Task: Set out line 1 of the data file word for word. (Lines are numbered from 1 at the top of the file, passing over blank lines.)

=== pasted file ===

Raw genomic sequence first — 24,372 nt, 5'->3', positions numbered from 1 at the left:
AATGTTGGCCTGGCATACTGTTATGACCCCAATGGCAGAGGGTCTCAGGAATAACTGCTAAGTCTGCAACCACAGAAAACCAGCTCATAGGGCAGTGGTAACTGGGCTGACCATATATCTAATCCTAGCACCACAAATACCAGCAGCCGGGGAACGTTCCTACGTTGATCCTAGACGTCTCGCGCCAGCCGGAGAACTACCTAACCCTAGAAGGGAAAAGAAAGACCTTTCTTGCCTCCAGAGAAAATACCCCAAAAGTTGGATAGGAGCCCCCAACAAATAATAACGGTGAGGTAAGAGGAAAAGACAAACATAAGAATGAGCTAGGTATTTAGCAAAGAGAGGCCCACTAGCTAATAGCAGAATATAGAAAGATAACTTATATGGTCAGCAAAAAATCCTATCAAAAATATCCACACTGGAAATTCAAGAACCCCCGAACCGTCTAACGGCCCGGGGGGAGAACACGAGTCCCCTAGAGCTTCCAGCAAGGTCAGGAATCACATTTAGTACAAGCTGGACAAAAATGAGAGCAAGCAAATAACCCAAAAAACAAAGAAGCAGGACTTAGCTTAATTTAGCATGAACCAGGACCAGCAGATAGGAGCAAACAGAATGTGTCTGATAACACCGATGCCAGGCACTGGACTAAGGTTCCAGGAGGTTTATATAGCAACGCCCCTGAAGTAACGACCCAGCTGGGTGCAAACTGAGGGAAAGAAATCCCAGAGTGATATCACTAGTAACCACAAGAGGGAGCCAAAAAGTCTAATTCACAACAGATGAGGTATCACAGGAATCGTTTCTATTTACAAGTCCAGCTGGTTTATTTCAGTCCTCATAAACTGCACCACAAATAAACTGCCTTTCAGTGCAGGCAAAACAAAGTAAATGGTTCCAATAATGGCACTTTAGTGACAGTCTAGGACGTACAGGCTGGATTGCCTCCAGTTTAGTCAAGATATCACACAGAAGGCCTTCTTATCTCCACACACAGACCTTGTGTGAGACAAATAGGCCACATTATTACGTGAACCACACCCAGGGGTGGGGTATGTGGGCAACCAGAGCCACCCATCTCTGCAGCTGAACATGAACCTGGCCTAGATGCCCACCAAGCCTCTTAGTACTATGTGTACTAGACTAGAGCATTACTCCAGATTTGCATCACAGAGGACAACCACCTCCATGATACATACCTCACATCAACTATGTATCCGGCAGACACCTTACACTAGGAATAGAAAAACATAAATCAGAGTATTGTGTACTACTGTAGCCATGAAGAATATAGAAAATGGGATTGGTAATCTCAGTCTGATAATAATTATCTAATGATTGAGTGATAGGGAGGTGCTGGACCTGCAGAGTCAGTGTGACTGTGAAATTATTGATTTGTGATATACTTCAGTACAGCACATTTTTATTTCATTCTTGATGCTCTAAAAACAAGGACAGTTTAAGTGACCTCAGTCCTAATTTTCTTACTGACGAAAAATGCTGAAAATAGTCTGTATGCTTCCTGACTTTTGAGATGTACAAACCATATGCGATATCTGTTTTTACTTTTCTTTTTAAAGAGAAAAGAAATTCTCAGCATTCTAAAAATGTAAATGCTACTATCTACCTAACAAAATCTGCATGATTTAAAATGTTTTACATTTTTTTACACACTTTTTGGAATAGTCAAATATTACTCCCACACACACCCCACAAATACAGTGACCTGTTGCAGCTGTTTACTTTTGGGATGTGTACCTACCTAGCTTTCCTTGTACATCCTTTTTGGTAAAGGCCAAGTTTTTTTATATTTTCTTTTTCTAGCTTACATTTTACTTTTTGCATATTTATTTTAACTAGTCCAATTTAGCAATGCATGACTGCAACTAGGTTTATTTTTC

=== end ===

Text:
Raw genomic sequence first — 24,372 nt, 5'->3', positions numbered from 1 at the left: